A new impetus for the Council of Europe
Founded in 1949, the Council of Europe was primarily concerned with human rights and cooperation among the European States as regards social, cultural and legal matters. It had progressively welcomed all States which were committed to liberal democracy and political pluralism. Portugal and Spain were not able to join until after the collapse of their authoritarian regimes. Communist countries, by definition, were excluded.
Mikhail Gorbachev’s policy of greater openness enabled Finland, which had kept its democratic regime in spite of a cooperation treaty which maintained its links with the USSR, to join the Council of Europe in 1989. Then, as soon as they had adopted democratic institutions, the countries of the former Eastern bloc were able to join: Hungary in 1990, Poland in 1991 along with Czechoslovakia (which was to split in 1993 to form the Czech Republic and Slovakia), Bulgaria in 1992, Estonia and Lithuania in 1993 along with Romania, in spite of that country’s inadequate democratisation. Then, in 1995, it was the turn of a new wave of former Communist countries, the democratisation of which had been difficult or incomplete: Albania, Latvia (after it had provided assurances regarding the rights of its Russian-speaking nationals), Moldova, Ukraine and the former Yugoslav Republic of Macedonia.
Some admissions were delayed and made subject to conditions. Russia, a candidate since 1993, was not considered by legal experts in the Council of Europe to be a constitutional state. However, France, Germany and the United Kingdom, in order to strengthen its ties with Europe, exerted pressure for it to be allowed to join. The Russian Federation was admitted in January 1996, in spite of the hardening of its attitude in the Chechen conflict and a failure to provide any real guarantees that it would respect human rights.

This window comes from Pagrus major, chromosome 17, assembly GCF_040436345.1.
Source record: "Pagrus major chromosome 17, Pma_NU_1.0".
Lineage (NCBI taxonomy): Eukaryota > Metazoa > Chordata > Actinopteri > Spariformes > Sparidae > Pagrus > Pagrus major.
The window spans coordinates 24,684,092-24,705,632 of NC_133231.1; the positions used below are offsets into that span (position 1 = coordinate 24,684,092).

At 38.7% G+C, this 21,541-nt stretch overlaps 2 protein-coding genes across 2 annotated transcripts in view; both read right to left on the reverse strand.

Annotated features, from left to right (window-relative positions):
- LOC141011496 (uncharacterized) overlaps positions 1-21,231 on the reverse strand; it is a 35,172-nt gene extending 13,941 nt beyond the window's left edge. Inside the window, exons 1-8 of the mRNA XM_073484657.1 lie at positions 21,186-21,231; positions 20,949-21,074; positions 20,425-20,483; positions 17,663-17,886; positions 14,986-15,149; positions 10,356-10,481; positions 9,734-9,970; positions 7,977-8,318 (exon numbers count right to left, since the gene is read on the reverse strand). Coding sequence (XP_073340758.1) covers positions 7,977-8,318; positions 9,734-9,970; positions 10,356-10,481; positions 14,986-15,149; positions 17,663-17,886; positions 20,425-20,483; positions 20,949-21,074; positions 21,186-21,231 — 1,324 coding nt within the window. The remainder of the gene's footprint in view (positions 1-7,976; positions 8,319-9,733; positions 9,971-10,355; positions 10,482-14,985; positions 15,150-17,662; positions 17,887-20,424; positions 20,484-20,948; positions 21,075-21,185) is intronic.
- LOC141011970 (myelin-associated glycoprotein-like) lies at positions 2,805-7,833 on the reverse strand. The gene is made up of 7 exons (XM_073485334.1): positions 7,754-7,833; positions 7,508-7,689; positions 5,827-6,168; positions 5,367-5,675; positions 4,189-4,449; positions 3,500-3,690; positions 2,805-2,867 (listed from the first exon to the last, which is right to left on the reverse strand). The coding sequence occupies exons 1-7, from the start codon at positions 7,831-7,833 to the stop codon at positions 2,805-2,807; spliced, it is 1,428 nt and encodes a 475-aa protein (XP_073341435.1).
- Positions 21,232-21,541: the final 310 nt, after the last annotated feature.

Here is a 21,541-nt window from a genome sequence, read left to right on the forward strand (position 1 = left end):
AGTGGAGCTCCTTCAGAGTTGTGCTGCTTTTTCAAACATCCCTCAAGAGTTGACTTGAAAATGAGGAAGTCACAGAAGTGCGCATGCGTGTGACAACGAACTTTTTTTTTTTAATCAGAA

The entry of Croatia became possible in November 1996 only after the implementation of tangible democratisation measures. Other candidate countries, not yet fulfilling the preconditions, were granted ‘special guest’ status, which allowed them to send delegations to the Parliamentary Assembly without having seats on the Committee of Ministers: Belarus (formerly Belorussia), Bosnia-Herzegovina (which was to be admitted in 2002) and the Yugoslav Republic. The same status was granted to the Caucasian republics before they were admitted: Georgia in 1999, Armenia and Azerbaijan in 2001. They were regarded as part of ‘Greater Europe’, unlike the Asian Republics of the Commonwealth of Independent States (CIS).
In this way, the Council of Europe found a new raison d’être becoming, as it did, a framework within which to welcome the new democracies of Central and Eastern Europe. Its first summit of Heads of State or Government was held in Vienna, on 8 and 9 October 1993, formally to affirm its role in the consolidation of a democratic Europe following the collapse of the Communist regimes. In fact, the Council of Europe put in place several programmes to aid the development of institutions meeting Western standards as a reward for compliance with CSCE principles and the European Convention on Human Rights. In 1994, it drew up a Framework Convention for the Protection of National Minorities, limiting itself to setting out principles and leaving it to each Member State to incorporate them into their legislation.
For the Eastern European countries, membership of the Council of Europe, albeit important in terms of political and legal principles, did not satisfy their desire for European integration. They considered the Council of Europe, therefore, as a sort of ‘antechamber’ for the European Community, which they clearly hoped to join very soon.